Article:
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This article was published 20/12/2013 (1011 days ago), so information in it may no longer be current.
GRAND FORKS, N.D. -- The scars on his chin, picked up along the way playing almost 1,200 NHL games, seem to throb with intensity as Kevin Dineen angles his jaw towards a reporter and ponders a question. Imagine what he's like when something, such as playing or coaching hockey, is important to him.
Intensity, instinct and a life in hockey are all Dineen is armed with as he steps into his next challenge. He doesn't know the players and has only a passing knowledge of the women's game gleaned from coaching his own daughter. Still, here he is, stepping into the action. This is win or fail. Simple as that and many would shy from the challenge but that's not Dineen.
This is just the next role of a hockey man and life into which he was literally born.
Patriarch Bill Dineen and his late wife Pat sandwiched the raising of six kids round Dad's hockey career, which included winning two Calder Cups, two Stanley Cups and two Avco Cups. A player and a coach in the NHL, AHL and WHA, Bill Dineen has done it all in hockey. His boys followed in his footsteps with Kevin and Gord enjoying long playing careers that have now morphed into coaching lives. Sons Pete and Shawn are scouts with NHL organizations.
He's 'just a guy that likes to go by feel and has a lot of emotion and passion that he likes to lead with. The team really enjoys him'
If you've spent much time in pro hockey, sooner or later a Dineen has crossed your path.
Dineen is a decade removed from his playing career and well into a coaching life that has seen him named AHL coach of the year, be hired and fired by the NHL's Florida Panthers and now take over the challenge of running Canada's national women's team in an eight-week sprint to a gold or bust.
Dineen was asked by Hockey Canada to jump on a grenade when coach Dan Church abruptly resigned and he took the challenge because that's what makes him tick. The 50-year-old is still a ball of muscle from a lifetime on skates and while he was able to rely on genetic gifts as a player, his charisma and hard-earned hockey intellect are now his most important tools.
"He's a hockey coach. That's exactly what he is," said Hayley Wickenheiser, Team Canada's captain and maybe the greatest woman to ever play her sport. "Having played the men's game, it's a different approach on that side but this is a nice fresh energy for our team. There's an influx of knowledge that he brings and a lot of playing experience. Just a guy that likes to go by feel and has a lot of emotion and passion that he likes to lead with. The team really enjoys him."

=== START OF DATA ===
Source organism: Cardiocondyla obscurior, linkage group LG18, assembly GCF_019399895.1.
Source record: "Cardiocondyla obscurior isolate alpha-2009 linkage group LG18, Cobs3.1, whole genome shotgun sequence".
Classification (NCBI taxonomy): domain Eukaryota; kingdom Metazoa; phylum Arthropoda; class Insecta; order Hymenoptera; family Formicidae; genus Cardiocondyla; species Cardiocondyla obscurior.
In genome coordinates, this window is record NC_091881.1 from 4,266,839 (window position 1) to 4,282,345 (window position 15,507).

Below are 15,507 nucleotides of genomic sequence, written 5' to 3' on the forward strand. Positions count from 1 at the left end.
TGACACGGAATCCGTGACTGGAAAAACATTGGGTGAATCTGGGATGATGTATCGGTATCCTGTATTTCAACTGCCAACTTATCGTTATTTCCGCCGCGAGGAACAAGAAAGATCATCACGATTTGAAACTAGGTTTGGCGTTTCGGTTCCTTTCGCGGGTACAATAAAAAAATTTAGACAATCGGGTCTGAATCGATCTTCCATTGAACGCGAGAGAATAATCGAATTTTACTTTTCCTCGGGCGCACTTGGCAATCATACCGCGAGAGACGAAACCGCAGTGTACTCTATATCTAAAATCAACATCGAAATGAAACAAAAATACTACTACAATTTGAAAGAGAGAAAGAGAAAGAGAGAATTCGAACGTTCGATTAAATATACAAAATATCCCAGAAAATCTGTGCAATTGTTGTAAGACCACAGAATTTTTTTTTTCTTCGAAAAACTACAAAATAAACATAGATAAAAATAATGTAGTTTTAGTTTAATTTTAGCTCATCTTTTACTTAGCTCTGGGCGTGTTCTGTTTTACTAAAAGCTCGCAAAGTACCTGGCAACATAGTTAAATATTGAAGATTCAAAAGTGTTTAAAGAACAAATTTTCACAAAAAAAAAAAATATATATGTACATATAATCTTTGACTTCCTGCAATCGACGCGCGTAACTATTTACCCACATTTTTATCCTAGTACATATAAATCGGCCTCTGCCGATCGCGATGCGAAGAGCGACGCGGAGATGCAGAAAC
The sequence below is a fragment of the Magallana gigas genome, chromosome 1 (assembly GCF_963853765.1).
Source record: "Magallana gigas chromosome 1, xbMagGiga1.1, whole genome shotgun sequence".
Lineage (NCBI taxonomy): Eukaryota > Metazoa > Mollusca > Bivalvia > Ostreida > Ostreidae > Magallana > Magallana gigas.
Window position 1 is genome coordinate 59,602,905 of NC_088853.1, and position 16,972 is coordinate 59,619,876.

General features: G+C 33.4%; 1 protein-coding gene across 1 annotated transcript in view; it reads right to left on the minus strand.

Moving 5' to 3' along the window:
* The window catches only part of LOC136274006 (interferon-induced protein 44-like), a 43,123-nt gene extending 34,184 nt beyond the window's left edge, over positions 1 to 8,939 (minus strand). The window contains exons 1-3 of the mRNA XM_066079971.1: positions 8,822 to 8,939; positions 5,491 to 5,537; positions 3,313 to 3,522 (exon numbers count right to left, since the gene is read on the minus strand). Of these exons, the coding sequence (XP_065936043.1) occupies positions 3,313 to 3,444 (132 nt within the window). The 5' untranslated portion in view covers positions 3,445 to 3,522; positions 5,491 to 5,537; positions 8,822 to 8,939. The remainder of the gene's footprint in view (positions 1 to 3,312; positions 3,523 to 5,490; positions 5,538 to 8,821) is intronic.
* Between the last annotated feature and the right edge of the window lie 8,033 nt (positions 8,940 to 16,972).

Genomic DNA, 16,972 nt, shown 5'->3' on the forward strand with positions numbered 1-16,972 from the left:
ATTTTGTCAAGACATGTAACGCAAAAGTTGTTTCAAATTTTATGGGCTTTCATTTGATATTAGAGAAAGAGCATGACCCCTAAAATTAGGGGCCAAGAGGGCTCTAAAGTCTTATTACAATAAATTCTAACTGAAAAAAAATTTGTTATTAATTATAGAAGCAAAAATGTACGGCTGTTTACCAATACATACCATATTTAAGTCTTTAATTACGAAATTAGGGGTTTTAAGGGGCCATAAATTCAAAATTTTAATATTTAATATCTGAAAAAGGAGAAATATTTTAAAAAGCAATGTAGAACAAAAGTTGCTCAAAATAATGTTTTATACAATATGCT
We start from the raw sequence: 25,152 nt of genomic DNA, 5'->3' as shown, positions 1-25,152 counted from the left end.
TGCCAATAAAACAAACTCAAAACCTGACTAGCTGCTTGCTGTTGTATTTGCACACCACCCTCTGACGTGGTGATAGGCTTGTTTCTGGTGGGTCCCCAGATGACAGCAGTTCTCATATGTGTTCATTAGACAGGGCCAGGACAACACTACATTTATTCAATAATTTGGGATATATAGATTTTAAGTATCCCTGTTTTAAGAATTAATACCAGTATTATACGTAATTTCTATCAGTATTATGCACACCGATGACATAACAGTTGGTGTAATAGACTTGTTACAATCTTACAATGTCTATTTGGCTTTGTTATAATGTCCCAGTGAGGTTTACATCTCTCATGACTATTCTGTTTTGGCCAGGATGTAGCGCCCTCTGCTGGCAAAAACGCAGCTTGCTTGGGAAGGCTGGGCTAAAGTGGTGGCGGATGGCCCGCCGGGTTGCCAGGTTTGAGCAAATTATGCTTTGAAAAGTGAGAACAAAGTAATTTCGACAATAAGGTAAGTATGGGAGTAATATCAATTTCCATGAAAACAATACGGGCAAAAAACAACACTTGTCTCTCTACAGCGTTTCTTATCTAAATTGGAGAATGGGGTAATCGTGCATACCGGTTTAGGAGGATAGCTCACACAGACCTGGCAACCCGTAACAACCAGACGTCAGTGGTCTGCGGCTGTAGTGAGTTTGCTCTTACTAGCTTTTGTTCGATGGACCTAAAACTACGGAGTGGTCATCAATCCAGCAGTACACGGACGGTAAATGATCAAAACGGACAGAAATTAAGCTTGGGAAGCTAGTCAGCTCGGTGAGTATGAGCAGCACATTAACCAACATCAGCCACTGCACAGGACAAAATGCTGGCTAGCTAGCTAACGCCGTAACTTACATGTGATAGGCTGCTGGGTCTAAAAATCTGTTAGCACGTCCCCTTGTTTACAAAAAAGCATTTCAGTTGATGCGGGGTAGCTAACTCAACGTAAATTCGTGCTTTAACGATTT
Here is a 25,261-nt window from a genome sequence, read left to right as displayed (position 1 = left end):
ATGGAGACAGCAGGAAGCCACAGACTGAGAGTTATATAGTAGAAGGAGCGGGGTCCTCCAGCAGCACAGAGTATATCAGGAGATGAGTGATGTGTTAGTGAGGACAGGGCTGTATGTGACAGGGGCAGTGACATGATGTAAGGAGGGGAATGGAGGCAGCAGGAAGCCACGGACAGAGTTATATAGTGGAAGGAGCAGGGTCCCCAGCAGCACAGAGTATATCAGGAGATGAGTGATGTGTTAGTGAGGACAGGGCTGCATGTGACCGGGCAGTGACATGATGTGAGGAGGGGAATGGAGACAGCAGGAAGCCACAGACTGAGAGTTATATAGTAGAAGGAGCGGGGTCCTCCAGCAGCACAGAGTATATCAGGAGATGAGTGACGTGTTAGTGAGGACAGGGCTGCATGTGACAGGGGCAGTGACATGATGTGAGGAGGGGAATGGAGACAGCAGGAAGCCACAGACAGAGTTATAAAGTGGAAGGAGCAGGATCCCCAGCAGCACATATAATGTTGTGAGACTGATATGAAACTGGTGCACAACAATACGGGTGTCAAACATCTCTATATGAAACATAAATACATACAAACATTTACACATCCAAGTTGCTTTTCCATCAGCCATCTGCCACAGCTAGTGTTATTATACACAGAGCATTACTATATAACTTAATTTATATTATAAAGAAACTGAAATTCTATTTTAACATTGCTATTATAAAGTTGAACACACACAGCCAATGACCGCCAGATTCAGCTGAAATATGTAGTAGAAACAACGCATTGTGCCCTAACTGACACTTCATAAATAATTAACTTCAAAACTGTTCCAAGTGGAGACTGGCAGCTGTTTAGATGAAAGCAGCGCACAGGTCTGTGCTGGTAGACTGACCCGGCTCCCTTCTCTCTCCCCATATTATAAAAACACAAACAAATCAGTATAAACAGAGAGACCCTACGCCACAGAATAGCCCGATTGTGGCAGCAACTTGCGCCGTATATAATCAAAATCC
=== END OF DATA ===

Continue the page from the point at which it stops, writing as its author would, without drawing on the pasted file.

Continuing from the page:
Dineen has limited coaching experience in the women's game but during his time coaching the AHL's Portland Pirates his daughter Hannah was an elite player and he helped her club during spring tournaments.
But his knowledge of the international level is limited to just four days and one game on the job. The challenge is to represent Canada at the standard that has come to be expected from the women's program. Wickenheiser will be in playing in her fifth Olympics for Canada and to date has three gold medals and one silver. Dineen has no margin for error, which he understands and accepts.
"This is a completely new group to me and I'm getting to know their tendencies. We're working together and I've asked a lot of questions. I'm a long way away from where I was on my first day. Which was Tuesday," said Dineen, with a wry smile and more than a little bit of self-deprecation. "My family background helps me understand what a scouting job looks like and that's what we're talking about in terms of getting up to speed with what the other countries present. I've watched the Americans but I haven't seen the Europeans other than a little bit of Finland and Sweden. My focus right now will be on our group and what our strengths are and how we can mesh better."
Oddly, while Dineen was patrolling the bench in Grand Forks, the NHL team that fired him in November was skating just two hours north in Winnipeg against the Jets.
"There are a lot of people that you care about and spent a lot of time with, so you always wish places you've been well, but that's the nature of this business," said Dineen. "They've had some transition since I've been there and so have I. I haven't checked their schedule. When you throw yourself into something as I have here you go in 100 per cent. Trust me, I've got a lot of work on my plate."
Dineen has no intention of failing and while it's fair to say he's feeling his way around there will come a point where he will have to establish himself and go with his instincts.
Wickenheiser says she and her teammates are ready to follow Dineen but also to provide him with a solid foundation from which to work.
"There's a lot of pressure and expectations. I give (Dineen) credit for stepping into it and I don't think he's intimidated in the least," said Wickenheiser. "Our team is well on its way to where it needs to be in being ready for Sochi. It's not like he's inheriting a broken program."
As for whether the Dineen experiment will work, Wickenheiser gets the last word.
"It's gonna work. We're gonna make it work," she said.
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